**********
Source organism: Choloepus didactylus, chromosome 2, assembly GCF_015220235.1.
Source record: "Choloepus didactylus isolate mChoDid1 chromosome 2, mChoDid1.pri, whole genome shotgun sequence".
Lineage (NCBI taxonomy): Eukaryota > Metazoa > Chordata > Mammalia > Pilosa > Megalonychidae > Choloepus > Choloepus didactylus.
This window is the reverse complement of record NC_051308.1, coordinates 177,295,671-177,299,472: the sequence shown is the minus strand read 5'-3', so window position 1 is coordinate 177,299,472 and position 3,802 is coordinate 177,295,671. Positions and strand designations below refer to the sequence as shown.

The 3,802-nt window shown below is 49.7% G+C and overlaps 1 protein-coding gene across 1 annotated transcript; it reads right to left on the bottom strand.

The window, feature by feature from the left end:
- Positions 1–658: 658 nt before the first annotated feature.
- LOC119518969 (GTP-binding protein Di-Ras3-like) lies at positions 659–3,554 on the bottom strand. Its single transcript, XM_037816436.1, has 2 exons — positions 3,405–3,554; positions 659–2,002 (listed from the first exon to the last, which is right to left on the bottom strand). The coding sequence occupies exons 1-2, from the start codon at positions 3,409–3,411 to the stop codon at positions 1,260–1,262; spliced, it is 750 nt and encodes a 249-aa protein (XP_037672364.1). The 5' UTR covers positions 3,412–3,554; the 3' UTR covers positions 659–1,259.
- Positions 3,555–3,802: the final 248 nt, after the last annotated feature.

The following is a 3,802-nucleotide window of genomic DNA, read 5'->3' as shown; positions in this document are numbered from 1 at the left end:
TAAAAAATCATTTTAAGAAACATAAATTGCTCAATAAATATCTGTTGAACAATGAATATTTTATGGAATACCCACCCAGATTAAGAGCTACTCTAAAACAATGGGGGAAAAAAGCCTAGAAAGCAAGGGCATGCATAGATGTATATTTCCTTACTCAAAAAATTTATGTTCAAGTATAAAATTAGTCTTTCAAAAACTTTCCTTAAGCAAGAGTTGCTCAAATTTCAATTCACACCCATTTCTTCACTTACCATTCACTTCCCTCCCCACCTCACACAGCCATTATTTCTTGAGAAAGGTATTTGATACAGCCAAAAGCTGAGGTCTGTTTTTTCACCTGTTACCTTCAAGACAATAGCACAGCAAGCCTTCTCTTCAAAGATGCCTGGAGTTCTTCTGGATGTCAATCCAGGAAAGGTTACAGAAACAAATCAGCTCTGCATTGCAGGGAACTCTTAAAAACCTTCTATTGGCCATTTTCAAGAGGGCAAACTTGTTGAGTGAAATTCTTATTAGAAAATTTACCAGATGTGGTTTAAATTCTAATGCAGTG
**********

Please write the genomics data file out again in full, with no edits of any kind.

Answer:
Source organism: Choloepus didactylus, chromosome 2, assembly GCF_015220235.1.
Source record: "Choloepus didactylus isolate mChoDid1 chromosome 2, mChoDid1.pri, whole genome shotgun sequence".
Lineage (NCBI taxonomy): Eukaryota > Metazoa > Chordata > Mammalia > Pilosa > Megalonychidae > Choloepus > Choloepus didactylus.
This window is the reverse complement of record NC_051308.1, coordinates 177,295,671-177,299,472: the sequence shown is the minus strand read 5'-3', so window position 1 is coordinate 177,299,472 and position 3,802 is coordinate 177,295,671. Positions and strand designations below refer to the sequence as shown.

The 3,802-nt window shown below is 49.7% G+C and overlaps 1 protein-coding gene across 1 annotated transcript; it reads right to left on the bottom strand.

The window, feature by feature from the left end:
- Positions 1–658: 658 nt before the first annotated feature.
- LOC119518969 (GTP-binding protein Di-Ras3-like) lies at positions 659–3,554 on the bottom strand. Its single transcript, XM_037816436.1, has 2 exons — positions 3,405–3,554; positions 659–2,002 (listed from the first exon to the last, which is right to left on the bottom strand). The coding sequence occupies exons 1-2, from the start codon at positions 3,409–3,411 to the stop codon at positions 1,260–1,262; spliced, it is 750 nt and encodes a 249-aa protein (XP_037672364.1). The 5' UTR covers positions 3,412–3,554; the 3' UTR covers positions 659–1,259.
- Positions 3,555–3,802: the final 248 nt, after the last annotated feature.

The following is a 3,802-nucleotide window of genomic DNA, read 5'->3' as shown; positions in this document are numbered from 1 at the left end:
TAAAAAATCATTTTAAGAAACATAAATTGCTCAATAAATATCTGTTGAACAATGAATATTTTATGGAATACCCACCCAGATTAAGAGCTACTCTAAAACAATGGGGGAAAAAAGCCTAGAAAGCAAGGGCATGCATAGATGTATATTTCCTTACTCAAAAAATTTATGTTCAAGTATAAAATTAGTCTTTCAAAAACTTTCCTTAAGCAAGAGTTGCTCAAATTTCAATTCACACCCATTTCTTCACTTACCATTCACTTCCCTCCCCACCTCACACAGCCATTATTTCTTGAGAAAGGTATTTGATACAGCCAAAAGCTGAGGTCTGTTTTTTCACCTGTTACCTTCAAGACAATAGCACAGCAAGCCTTCTCTTCAAAGATGCCTGGAGTTCTTCTGGATGTCAATCCAGGAAAGGTTACAGAAACAAATCAGCTCTGCATTGCAGGGAACTCTTAAAAACCTTCTATTGGCCATTTTCAAGAGGGCAAACTTGTTGAGTGAAATTCTTATTAGAAAATTTACCAGATGTGGTTTAAATTCTAATGCAGTG